There is plenty of taut action as Steve pursues her investigation leading her to crime lords, vampires and more then one bloody showdown. The case expands to include the FBI and U.S. Federal agents and a joint task force. Steve benefits from her insider knowledge of vampires but is unable to share the real truth with her fellow agents in the hunt for the killers. The law enforcement procedural elements of the story are particularly well done.

Through Ethan’s eyes we see the entire behind the scenes activity in the lengthy war against Madame Celeste and her New Orleans vampire forces responsible for the troubles in Texas. As head of security for the Texas territory Ethan is intimately involved in every detail. We also watch as he struggles with his envy of his patron’s cónyuge, or life mate bond and his own desire for a similar bond with Steve.

All of the story threads, both romantic and action, converge in a rousing and satisfying conclusion. Bond of Darkness may be read as a standalone novel; however I would encourage everyone to read the earlier books. That prior knowledge will bring an additional appreciation and depth to this freshly told and many-layered urban fantasy thriller.

As a final observation, I have often found it curious that in the fictional worlds of immortal vampires, urban fantasy and paranormal authors rarely take advantage of the opportunity to delve in to the historical antecedents of their characters backgrounds even though centuries of history may be available to mine. Handled appropriately, integrating detailed flashbacks can add considerably to the stories. This is ably demonstrated in Ms. Whiteside’s trilogy where such flashbacks add even more depth to her already complex characters.

Read the Prologue and Chapter One.

Earlier Books in The Texas Vampire Trilogy
From the author’s website.
  1. Bond of Blood is the first volume of The Texas Vampires trilogy. While most of the story takes place in present day Texas, part of it occurs in thirteenth century Spain and fifteenth century Lebanon. It was published in January 2006.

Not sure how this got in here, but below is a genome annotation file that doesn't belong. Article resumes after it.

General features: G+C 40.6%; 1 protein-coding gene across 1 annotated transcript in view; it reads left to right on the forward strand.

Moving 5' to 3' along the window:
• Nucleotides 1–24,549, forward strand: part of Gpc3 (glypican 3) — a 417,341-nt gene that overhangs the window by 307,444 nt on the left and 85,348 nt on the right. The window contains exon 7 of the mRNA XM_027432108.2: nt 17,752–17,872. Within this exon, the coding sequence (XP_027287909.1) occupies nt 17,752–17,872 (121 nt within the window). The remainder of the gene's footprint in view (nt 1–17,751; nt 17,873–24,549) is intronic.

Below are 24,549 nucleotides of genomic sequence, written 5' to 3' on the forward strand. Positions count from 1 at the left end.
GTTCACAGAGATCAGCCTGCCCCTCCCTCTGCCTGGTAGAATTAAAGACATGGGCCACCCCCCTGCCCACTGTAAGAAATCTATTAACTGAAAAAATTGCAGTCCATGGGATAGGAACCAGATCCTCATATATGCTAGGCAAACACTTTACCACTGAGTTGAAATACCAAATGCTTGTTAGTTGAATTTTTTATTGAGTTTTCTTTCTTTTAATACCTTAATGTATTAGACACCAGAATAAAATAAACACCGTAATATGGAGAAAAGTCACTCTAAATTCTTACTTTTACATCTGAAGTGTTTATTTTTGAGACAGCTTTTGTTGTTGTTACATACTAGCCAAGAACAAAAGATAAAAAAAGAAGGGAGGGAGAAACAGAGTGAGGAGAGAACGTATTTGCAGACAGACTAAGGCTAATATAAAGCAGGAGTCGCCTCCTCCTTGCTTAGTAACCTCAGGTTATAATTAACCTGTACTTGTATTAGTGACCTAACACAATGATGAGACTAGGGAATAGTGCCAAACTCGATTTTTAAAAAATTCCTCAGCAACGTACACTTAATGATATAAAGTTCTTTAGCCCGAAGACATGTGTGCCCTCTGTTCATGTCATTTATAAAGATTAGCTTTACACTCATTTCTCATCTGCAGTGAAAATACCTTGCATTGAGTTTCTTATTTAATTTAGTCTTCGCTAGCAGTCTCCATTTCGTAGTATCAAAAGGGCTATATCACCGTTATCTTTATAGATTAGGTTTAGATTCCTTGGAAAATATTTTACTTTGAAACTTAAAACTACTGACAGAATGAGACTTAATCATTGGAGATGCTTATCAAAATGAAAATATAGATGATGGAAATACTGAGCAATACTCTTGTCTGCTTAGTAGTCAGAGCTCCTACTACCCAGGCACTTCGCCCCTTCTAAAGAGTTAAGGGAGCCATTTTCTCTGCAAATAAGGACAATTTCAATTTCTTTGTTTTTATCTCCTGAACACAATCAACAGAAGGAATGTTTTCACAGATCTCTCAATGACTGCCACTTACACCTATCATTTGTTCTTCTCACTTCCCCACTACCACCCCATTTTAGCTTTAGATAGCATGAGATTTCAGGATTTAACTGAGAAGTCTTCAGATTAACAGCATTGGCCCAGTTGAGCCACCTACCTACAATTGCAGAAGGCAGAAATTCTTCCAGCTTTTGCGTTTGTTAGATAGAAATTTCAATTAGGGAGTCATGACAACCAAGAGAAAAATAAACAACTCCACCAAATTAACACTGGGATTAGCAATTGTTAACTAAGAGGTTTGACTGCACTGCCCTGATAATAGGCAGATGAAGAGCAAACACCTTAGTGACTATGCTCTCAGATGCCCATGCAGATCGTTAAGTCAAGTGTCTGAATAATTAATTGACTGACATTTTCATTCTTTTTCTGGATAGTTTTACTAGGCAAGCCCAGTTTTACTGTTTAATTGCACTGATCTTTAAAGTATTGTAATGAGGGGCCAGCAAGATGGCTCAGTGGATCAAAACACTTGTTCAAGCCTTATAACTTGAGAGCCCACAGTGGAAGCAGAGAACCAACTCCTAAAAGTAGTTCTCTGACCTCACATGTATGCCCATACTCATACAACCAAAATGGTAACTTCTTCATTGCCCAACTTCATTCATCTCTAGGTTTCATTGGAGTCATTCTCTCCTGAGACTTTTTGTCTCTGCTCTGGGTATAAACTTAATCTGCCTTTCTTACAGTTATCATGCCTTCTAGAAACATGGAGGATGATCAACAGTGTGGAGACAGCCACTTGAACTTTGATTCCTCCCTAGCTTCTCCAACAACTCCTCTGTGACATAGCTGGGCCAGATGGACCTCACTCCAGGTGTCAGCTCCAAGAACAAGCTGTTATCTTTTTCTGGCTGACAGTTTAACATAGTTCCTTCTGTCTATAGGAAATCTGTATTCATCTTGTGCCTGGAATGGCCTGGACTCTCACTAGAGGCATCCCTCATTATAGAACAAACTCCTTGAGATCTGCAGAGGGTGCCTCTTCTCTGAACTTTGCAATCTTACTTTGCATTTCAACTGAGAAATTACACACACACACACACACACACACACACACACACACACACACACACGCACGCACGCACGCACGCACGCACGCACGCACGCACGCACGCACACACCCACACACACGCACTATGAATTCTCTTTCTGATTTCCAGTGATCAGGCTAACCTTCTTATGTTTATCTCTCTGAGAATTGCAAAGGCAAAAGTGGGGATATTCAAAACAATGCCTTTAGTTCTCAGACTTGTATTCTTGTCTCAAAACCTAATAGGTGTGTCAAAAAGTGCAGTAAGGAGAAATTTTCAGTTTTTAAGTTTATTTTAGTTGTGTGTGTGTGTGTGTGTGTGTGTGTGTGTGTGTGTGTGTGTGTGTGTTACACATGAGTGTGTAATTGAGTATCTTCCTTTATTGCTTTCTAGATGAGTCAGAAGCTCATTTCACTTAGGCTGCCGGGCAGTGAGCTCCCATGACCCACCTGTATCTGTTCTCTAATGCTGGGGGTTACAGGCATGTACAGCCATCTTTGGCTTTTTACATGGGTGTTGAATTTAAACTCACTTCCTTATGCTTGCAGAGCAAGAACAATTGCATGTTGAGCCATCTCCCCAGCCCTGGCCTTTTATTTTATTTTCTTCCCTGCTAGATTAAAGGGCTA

2. Bond of Fire is the second volume, focusing on Jean-Marie St. Just, Don Rafael’s chief diplomat and spy. Again, while most of the story takes place in present day Texas and New Orleans, part of it takes place during the French Revolution and the Peninsular War. It was published in January 2008.
Watch the Book trailer.

Friday, October 17, 2008

Friday Findings

Artist Interview – J.K. Potter
Check out Genreville’s interview with illustrator J.K. Potter who recently completed a cover for the Subterranean Press collection of steampunk stories by James P. Blaylock.

Mashup Serialization at
A rather unusual science fiction multimedia project is up and running at From the producers introduction -
For the last eight years, underground content creator, PantherRun Productions LLC has been working on a new form of SF/Horror entertainment for the web called The Deadbooks Project. With the help of 30 actors and about 40 musical groups from almost as many countries, they're taking a novel and transforming it into something that has yet to be seen on the Net. It's not really a novel anymore, but nor is it a movie, nor an old-time radio show, though it contains attributes of all those story-telling techniques. It's called a Hyper-Serialization. Web-launch of the first 10 hour season is now.
Recruiting Science Fiction Readers
Heather from The Galaxy Express is guest blogging at with a funny and insightful article on how to encourage non-SF readers to give it a try. The article is called Green Eggs & Ham (you’ll find out why when you visit).

Patricia Briggs Mercy Thompson Books Optioned for Movies

I know this was announced awhile ago but I hadn’t seen it posted until I came across it in the Orbit newsletter. The original press release can be found at Publishers weekly. Patricia's Mercy Thompson series is awesome and would make a great film.

Subterranean Press Announces New China Mieville Novel

In its newsletter this week Subterranean Press announced that they will be publishing the limited edition of the major new novel The City and the City by fantasist China Mieville.

Thursday, October 16, 2008

“The Rogue Hunter” by Lynsay Sands

Samantha Willan is a workaholic lawyer. She's grateful for some rest and relaxation in cottage country, and after a recent breakup she wants to stay as far away from romance as possible. Then she meets her irresistible new neighbor. There's something strange and mysterious about his eyes. Is it just her imagination, or are they locked on her neck?